Exercise 1: Common Words












It is such a common word. However what is the picture? Do you see children playing? Or toys? Or the theatre?Or the play-button on your video-recorder? Also important: (usually) the first picture that comes to mind is the best. Don’t ask why. Trust me on that one. You have a picture? Good. 

Come on, that’s easy.  You have a picture? Good.  

You know what it means. But what do you see? Maybe James Bond?  Which one?  Sean Connery or Roger Moore or Daniel Craig? You may notice that spy and espionage are not the same. That kind of detail will come with practice. For the moment treat spy and espionage as the same. You have a picture? Good.  

How about red-coats on horses?Do you need the dogs? Bring them into your picture. It may even be a mini movie sequence. You have a picture? Good.  

First, you may break it up. How about the lough ness monster, Nessie? And then nasty. This is an adjective and these are notoriously difficult as they describe things.  I offer my own example: My picture for nasty is a little seven year old girl in my street. Oh, I know what you are saying. However, I am not doing ethics. I am teaching memory techniques. And the lesson is: Do you have a picture? This girl (for me) is a picture.  Now, try your own.   You have a picture? Good.  

You notice, you can break it up just as in the previous example. And you notice that you can ‘recycle’. You can re-use the picture for –ness (Nessie). You realise the more you practice the easier it becomes.  Now: lazy? Your cat?If you are a teacher: your students?  You have a picture? Good.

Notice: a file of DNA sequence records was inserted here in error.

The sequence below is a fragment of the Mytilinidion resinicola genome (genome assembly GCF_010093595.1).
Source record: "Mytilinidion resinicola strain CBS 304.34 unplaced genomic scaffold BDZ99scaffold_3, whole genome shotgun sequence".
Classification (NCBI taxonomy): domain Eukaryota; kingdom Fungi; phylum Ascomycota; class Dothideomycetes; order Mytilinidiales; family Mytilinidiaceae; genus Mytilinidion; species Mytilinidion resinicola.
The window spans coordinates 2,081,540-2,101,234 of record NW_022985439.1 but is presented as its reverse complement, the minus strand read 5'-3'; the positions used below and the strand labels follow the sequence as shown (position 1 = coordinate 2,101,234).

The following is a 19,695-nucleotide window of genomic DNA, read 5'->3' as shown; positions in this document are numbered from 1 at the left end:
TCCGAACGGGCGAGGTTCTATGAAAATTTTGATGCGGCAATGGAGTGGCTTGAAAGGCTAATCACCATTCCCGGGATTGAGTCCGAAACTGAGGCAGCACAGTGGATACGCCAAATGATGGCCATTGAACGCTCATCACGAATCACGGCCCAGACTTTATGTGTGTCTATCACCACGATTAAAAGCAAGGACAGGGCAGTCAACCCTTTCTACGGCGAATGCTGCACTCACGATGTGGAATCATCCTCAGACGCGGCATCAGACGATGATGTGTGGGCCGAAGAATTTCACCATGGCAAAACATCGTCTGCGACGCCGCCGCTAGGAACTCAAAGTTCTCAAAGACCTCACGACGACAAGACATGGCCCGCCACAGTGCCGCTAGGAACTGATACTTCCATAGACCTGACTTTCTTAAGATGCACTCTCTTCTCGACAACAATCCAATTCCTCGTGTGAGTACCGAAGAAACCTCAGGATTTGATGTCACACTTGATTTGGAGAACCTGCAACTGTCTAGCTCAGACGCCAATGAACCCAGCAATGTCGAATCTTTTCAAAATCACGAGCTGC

Some people hear: plane in the middle of the word. You could put a huge X across that plane. There you have it: X-plane-ation. Remember: the word plane has NOTHING to do with the meaning of explanation. However all we need is a picture. And a plane will do just nicely.    You have a picture? Good.  

Now, that is an easy one: See a nun or a monk’s outfit. You may realise it is good fun by now. And you also realise that even if you are memorising psychological behaviour words, and you SEE a nun or monk, you just will KNOW what it was that you wanted to remember.    You have a picture? Good.  

Break it up: A folly (nonsense building in Victorian times) and a (chicken/bird) wing. It is as easy as that.And you notice you are getting faster.   You have a picture? Good.  

Now that is a good one.You know what the word means and you use it every day, however What is the picture? How about: You see (someone or yourself) SITting down. Most probably, the word sit will be enough to remind you of the word situation. 

You have a picture? Good.